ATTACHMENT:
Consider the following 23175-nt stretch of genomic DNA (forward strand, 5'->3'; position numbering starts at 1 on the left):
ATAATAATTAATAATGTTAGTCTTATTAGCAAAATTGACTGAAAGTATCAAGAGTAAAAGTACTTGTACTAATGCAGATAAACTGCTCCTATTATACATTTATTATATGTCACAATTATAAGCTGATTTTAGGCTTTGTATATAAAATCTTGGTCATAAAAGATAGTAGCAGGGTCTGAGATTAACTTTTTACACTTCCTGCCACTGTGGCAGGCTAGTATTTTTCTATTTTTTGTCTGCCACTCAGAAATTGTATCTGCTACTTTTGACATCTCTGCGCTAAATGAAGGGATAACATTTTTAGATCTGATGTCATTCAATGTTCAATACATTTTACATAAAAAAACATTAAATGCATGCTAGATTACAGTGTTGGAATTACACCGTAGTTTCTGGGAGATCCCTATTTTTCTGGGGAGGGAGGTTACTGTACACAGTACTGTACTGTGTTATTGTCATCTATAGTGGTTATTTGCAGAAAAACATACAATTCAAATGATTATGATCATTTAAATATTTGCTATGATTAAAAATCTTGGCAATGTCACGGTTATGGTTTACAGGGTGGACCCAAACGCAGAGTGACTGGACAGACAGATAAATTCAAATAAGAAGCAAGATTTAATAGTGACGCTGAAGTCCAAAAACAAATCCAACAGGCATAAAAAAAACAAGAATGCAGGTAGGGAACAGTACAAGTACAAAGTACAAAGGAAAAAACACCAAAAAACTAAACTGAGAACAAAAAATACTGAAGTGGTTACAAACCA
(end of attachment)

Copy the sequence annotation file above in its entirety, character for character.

Consider the following 23175-nt stretch of genomic DNA (forward strand, 5'->3'; position numbering starts at 1 on the left):
ATAATAATTAATAATGTTAGTCTTATTAGCAAAATTGACTGAAAGTATCAAGAGTAAAAGTACTTGTACTAATGCAGATAAACTGCTCCTATTATACATTTATTATATGTCACAATTATAAGCTGATTTTAGGCTTTGTATATAAAATCTTGGTCATAAAAGATAGTAGCAGGGTCTGAGATTAACTTTTTACACTTCCTGCCACTGTGGCAGGCTAGTATTTTTCTATTTTTTGTCTGCCACTCAGAAATTGTATCTGCTACTTTTGACATCTCTGCGCTAAATGAAGGGATAACATTTTTAGATCTGATGTCATTCAATGTTCAATACATTTTACATAAAAAAACATTAAATGCATGCTAGATTACAGTGTTGGAATTACACCGTAGTTTCTGGGAGATCCCTATTTTTCTGGGGAGGGAGGTTACTGTACACAGTACTGTACTGTGTTATTGTCATCTATAGTGGTTATTTGCAGAAAAACATACAATTCAAATGATTATGATCATTTAAATATTTGCTATGATTAAAAATCTTGGCAATGTCACGGTTATGGTTTACAGGGTGGACCCAAACGCAGAGTGACTGGACAGACAGATAAATTCAAATAAGAAGCAAGATTTAATAGTGACGCTGAAGTCCAAAAACAAATCCAACAGGCATAAAAAAAACAAGAATGCAGGTAGGGAACAGTACAAGTACAAAGTACAAAGGAAAAAACACCAAAAAACTAAACTGAGAACAAAAAATACTGAAGTGGTTACAAACCA